God be with the good old days when recessions were less complicated affairs!
Even in the grim 1980s – and they were grim – negotiations between unions, employers and the Government were reasonably straightforward.
A worst case scenario was a pay freeze. But there might be scope for a modest pay increase if productivity was generated.
Social partnership took off. It was a worthy development and it brought industrial peace.
Soon, the economy started to recover somewhat. But it was slow and painful. But we managed to get off our knees.
Today, it is all very different. Pay cuts are the sole item on the agenda.
In such circumstances, it is not surprising, that there is chaos and confusion on the part of the response of the public sector unions. It is far from clear whether the deal will be accepted.
And the root cause of it all? Anger.
Anger is everywhere. It is to be found right throughout Irish society among the people who did not party during the infamous Celtic Tiger.
Some did party. Some made hideous investments which bore no relation to income or reality.
But most people lived ordinary lives, not gaining that much from the Tiger, except, perhaps, a measure of job security that was inevitable in an apparently booming economy.
A younger generation had to come to grips with purchasing a house. A basic right, just like a job.
But the costs were huge. Mortgages were available but the recipients paid through the nose.
Still, it seemed as if employment was reasonably secure. So while the monthly mortgage was high, there was every prospect of being able to pay it over the years.
Then, there was childcare. The payments were generous, overly generous in retrospect.
Pensioners felt that they could look forward to a reasonably comfortable old age. There would be the psychologically reassuring medical card if they were to get ill.
And those public servants on higher salary scales never had it so good.
Benchmarking boosted their incomes. Nobody could quite make out what it was all about, but it was money in the pockets of public servants.
Trade unionist and Senator Joe O’Toole said it was similar to walking up to an ATM machine and withdrawing cash.
In Leinster House, just one TD, Fine Gael’s Richard Bruton, put his head above the parapet and questioned its wisdom.
The rest remained silent. The votes of public servants were important.
And then came the crash.
The Celtic Tiger was over and those who had led ordinary suburban or rural lives found themselves lost among the carnage.
As the incompetence and greed of their betters began to emerge, anger took over. It is still there. And it will remain there until there is a real relief for people battling the austerity of The Economic War for too long.
The Government will have to understand that.
Success regarding the promissory note, a mild improvement in the jobs’ scene, or other minor victories, will not improve this Government’s popularity rating.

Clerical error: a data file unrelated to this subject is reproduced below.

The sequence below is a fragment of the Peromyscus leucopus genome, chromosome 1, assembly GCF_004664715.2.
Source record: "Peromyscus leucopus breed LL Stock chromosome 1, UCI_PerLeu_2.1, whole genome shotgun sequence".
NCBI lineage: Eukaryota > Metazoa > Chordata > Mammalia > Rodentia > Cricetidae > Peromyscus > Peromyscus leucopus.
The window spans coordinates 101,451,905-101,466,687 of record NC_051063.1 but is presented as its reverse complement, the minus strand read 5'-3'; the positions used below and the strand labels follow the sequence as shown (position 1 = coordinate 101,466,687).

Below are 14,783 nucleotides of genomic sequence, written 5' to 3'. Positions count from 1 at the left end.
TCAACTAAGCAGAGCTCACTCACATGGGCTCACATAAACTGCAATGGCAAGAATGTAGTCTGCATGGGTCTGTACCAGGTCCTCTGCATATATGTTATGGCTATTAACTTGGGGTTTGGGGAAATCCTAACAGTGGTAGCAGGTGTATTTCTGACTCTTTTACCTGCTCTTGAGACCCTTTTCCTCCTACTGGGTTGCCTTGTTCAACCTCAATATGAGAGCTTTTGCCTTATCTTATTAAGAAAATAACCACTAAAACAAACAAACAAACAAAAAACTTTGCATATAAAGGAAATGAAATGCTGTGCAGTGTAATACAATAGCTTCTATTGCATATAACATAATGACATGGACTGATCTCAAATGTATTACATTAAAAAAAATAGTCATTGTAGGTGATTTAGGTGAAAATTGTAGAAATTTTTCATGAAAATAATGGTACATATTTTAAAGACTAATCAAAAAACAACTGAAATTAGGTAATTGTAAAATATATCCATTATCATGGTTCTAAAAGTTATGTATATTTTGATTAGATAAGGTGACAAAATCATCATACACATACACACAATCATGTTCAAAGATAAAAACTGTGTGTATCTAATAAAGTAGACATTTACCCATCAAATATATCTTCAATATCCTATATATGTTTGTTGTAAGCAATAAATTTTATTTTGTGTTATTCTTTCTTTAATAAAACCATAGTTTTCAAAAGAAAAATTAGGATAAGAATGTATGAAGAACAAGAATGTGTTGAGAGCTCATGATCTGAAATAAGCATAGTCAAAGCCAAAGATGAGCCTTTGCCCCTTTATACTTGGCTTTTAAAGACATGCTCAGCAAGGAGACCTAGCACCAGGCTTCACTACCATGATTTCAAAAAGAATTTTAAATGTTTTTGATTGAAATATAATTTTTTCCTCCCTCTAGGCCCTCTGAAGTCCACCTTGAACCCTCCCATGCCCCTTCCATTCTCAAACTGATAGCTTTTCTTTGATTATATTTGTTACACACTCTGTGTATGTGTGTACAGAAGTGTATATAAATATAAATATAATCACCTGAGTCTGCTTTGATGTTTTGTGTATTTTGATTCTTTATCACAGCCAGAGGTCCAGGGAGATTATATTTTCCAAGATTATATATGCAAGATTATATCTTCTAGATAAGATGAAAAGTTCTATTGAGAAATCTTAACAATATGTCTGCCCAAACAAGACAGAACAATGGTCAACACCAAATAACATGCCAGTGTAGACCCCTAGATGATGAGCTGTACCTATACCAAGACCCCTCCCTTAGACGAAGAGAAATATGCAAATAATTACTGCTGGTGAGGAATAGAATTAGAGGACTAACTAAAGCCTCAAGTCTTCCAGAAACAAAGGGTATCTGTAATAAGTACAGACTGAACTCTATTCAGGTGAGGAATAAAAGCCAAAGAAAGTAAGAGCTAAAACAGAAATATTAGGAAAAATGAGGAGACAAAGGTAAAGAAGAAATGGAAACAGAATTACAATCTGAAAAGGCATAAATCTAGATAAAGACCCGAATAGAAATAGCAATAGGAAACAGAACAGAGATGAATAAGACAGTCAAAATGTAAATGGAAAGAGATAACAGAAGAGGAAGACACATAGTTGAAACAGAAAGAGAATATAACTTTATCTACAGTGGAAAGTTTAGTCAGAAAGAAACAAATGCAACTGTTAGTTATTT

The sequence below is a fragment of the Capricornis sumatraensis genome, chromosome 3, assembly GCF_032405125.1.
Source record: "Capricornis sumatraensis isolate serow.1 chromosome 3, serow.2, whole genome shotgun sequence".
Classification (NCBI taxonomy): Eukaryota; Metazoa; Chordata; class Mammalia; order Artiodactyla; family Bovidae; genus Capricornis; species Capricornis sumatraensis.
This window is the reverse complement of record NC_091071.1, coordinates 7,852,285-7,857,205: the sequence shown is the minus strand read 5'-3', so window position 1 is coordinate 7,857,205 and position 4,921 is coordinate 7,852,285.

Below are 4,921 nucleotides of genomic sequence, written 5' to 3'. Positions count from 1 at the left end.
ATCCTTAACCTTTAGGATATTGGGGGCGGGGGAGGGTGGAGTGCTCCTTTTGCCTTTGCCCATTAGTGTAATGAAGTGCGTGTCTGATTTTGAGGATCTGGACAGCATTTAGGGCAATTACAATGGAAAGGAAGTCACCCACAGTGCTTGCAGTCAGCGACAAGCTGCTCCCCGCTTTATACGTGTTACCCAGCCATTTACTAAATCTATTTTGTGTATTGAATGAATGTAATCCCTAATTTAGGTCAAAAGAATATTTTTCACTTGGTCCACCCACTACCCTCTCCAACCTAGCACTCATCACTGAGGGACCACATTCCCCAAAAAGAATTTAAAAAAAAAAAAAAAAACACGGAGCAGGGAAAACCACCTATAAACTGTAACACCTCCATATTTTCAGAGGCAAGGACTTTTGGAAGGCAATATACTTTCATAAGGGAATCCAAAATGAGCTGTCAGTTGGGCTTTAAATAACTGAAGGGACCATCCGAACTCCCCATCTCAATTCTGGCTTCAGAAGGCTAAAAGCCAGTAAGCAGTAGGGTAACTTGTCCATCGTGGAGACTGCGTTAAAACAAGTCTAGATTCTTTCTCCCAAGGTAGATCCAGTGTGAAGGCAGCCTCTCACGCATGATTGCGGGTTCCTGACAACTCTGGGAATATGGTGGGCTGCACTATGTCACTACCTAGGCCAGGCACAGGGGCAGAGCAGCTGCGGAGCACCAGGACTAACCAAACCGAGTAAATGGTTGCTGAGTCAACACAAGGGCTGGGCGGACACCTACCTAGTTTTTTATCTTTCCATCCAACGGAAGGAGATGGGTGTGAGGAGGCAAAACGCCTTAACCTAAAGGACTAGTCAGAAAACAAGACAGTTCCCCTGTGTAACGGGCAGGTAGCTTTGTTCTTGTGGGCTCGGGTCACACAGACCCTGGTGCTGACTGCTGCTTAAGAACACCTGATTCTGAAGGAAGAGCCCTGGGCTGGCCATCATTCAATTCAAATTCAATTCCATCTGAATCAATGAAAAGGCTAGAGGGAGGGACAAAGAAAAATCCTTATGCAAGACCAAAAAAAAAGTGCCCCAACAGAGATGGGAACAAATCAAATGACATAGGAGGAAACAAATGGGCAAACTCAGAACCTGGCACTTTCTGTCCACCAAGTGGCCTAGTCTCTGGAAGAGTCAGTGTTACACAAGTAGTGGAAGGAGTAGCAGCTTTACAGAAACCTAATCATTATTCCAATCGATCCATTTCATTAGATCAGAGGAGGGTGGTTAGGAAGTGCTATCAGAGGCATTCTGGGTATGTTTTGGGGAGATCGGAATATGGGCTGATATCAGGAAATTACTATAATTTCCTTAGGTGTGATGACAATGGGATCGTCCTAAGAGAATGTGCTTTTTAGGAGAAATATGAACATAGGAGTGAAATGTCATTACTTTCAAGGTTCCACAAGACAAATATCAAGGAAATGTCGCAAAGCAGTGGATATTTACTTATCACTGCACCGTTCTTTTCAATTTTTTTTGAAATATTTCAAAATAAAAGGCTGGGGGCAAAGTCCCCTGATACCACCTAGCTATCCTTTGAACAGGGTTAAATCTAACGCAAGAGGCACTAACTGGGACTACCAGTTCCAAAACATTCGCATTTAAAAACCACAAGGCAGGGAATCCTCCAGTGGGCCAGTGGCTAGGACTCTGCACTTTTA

People are pleased with any kind of progress.
But what they want to see is a return to normal economic times where basic rights, which should not be beyond the scope of any Republic, like a job a house and a reasonably comfortable old age, are available.
And being the good boys and girls of Europe is no compensation.
The European Commission President, Jose Manuel Barroso, said in Dublin last week that he is confident Ireland will return to the financial markets by the end of the year.
In fairness, he did say he was not suggesting that things were easy for people, or pretending that all problems had been settled.
He spoke of the sacrifices people had made.
And he added: “In Ireland and in other parts of Europe, without these kind of measures we could not see the light at the end of the tunnel.’’
Fair enough. But the Irish people did not create the tunnel, in the first place, and the light is a long way in coming.
We live in a failed Republic. The high hopes of Independence are long dashed.
Some of those who caused it have not suffered at all. They have marched off into the sunset with handsome pensions and lump sums.
And so people are angry.
It will not change in the short-term.
The extent of our failure since Independence, in the fiscal and social area, is enormous.
The State lived a lie. The Lemass revolution, despite its success, was all too short.
Mr Lemass came to office too late, held back by the Dev economic and social road block. Illness forced him to retire before he might have.
After that, despite some solid achievements, particularly relating to Northern Ireland, much leadership in politics, banking and elsewhere ranged from the indifferent to the truly awful.
In such circumstances, anger is an understandable human reaction. And it might just spur those currently running the country to deliver good leadership.
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